Paul Smith, CEO

Hello all.

To start, a note on the IPA’s Committees – given differences in jurisdictions and regional economic activity, we are particularly keen to ensure that the UK’s regions and devolved nations are well represented on our Committees. Committee positions are open, and if you are interested in volunteering, please contact Lyn Green, Head of Operations, on, and click here for further details.

Looking to recent reports of a 30% spike in insolvent companies, it is appropriate to remind members of the importance of resourcing and capability in insolvency teams to meet anticipated demand whilst also keeping risk under control.

You may want to consider training for members of your team, such as that provided by the IPA and our partners, and also signing up team members, who are ready, for the IPA Certificate of Proficiency in Insolvency (CPI) or Certificate of Proficiency in Personal Insolvency (CPPI) examinations.

Our IPA Learning webinars are designed to inform you on important issues that are relevant to your day-to-day work. Against the backdrop of conflict of interest issues that can arise when providing advice in insolvency work, the next IPA Learning module will concentrate on common themes identified by our Regulation and Monitoring team, and help identify the correct approach to giving advice in insolvency.

There is often discussion on the subject of reducing numbers of IPs, so I am always interested in how numbers are changing. Over the last five years, we have seen total numbers of IPs in the UK generally reduce, although that trend was reversed for 2021. As at January 2022, there were 1,541 registered IPs, against 1,570 in 2018, so numbers are reasonably steady, but it would be great to see the overall trend move back into positive territory. IPA Student member numbers fluctuate slightly year on year, but with an average of 157 students taking our exams each year from 2018-2021, we are still seeing plenty of people advancing their insolvency career who may join the ranks of IPs at a later stage.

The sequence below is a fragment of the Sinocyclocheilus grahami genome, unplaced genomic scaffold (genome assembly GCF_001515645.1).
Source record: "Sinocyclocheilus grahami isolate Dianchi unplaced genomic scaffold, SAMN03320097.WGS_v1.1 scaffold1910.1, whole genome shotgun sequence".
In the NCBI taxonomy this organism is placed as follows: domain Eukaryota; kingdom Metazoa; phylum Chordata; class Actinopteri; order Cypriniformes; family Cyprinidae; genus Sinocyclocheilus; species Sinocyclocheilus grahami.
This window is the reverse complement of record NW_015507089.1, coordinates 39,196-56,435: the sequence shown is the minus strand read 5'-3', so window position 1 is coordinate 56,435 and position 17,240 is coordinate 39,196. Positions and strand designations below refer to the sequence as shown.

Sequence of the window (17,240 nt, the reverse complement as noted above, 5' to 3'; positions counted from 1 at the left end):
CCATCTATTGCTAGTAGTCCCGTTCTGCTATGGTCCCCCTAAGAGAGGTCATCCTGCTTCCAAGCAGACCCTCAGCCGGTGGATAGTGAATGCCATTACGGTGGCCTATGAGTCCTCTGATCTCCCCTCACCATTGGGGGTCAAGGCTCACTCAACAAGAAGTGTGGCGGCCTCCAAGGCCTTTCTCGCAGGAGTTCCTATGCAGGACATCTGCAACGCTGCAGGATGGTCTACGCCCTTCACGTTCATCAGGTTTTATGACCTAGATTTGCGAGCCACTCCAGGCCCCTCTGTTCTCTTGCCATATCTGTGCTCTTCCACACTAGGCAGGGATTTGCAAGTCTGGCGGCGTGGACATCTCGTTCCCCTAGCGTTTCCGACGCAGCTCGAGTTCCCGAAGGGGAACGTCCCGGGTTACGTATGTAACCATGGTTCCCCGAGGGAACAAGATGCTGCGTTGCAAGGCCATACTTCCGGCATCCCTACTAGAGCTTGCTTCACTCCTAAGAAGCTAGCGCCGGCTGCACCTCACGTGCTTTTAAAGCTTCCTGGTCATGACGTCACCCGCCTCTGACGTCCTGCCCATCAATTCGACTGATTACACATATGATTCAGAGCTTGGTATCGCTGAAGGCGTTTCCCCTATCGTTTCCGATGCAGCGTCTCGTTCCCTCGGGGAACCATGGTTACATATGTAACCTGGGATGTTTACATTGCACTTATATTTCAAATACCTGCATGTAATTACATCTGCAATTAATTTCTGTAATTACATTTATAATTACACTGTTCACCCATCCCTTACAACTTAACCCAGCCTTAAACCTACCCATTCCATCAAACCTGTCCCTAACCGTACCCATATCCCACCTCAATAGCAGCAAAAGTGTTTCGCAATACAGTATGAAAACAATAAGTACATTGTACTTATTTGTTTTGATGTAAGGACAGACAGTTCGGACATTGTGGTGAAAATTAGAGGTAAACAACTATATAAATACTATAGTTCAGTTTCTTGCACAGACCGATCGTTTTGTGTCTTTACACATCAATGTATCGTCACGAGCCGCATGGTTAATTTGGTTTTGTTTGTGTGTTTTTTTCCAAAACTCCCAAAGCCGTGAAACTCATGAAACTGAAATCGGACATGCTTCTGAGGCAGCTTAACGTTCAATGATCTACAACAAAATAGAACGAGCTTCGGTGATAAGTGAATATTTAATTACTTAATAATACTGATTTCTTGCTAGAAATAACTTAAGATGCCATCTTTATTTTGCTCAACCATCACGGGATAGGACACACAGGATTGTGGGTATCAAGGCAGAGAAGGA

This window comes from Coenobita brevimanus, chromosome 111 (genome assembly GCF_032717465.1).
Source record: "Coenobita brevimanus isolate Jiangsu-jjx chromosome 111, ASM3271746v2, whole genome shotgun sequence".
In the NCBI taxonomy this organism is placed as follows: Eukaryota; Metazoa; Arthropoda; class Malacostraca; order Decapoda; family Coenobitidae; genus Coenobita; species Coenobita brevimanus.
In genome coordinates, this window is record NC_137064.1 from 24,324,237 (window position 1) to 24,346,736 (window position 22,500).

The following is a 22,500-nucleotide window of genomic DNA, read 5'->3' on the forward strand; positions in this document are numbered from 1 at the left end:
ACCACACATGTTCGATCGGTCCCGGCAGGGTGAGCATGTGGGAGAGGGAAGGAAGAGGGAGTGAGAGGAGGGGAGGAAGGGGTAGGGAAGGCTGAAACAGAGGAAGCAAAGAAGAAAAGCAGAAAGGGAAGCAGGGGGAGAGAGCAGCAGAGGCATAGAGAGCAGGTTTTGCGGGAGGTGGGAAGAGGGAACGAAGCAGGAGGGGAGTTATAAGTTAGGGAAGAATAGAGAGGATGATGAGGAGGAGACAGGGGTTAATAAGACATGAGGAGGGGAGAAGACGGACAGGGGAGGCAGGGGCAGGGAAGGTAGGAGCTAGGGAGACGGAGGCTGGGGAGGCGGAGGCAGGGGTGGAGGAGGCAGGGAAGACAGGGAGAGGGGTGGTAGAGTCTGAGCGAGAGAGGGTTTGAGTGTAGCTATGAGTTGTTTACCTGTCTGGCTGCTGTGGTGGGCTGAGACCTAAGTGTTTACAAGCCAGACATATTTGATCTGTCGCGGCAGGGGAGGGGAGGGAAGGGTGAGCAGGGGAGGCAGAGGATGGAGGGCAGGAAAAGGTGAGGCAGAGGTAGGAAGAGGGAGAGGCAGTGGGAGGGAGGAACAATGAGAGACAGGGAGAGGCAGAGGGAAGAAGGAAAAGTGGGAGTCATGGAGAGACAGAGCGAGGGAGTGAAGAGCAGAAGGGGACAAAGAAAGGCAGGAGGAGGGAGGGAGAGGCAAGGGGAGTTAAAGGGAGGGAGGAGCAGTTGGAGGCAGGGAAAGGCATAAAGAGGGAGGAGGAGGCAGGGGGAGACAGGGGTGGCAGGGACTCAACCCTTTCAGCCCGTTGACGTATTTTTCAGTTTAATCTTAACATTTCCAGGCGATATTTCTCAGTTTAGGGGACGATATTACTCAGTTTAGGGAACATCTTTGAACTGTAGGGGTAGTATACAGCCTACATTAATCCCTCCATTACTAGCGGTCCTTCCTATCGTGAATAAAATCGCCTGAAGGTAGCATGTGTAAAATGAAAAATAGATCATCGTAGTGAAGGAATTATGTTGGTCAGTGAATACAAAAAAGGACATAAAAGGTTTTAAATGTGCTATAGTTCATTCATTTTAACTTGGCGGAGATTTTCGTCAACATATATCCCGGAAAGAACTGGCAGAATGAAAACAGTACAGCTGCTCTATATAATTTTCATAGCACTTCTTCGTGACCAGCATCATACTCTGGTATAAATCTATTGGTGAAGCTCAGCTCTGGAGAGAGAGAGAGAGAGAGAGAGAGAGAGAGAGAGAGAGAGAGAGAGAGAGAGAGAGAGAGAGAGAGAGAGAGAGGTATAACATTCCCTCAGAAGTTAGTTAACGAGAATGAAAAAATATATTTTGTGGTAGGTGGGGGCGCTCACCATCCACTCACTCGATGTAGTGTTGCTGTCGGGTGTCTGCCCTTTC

I would also like to remind members of the continuing AML threat from Russia and the need to fully understand assets under clients’ ownership and control, and the impact on any insolvency appointments. With the sanctions situation very fluid, it is essential that Customer Due Diligence (CDD) policies include checking for updated sanctions and that checks are carried out on new appointments and where payments are due to be made to charge-holders, creditors and shareholders.

If you know or suspect that a breach of financial sanctions has taken place, you are legally required to report this to the Office of Financial Sanctions Implemenation (OFSI). It is also likely that a SAR and DAML request will need to be submitted.

There are also new, increased OFSI enforcement powers that were enacted recently – read more about this here.

Access a wide range of AML information and resources in the IPA’s AML Hub. Look out for our next free-to-members AML Essential Briefing that will look at the Russian sanctions situation in more detail – full information to be announced.

We also need our members’ views – I strongly encourage you, if you don’t already, to respond to questionnaires that we send out such as those post events, so that you can help us to shape the future direction of the IPA on different fronts. Look out for future surveys on different topics, and I emphasise that if you have any feedback to share with us at any time, this is welcomed and gratefully received at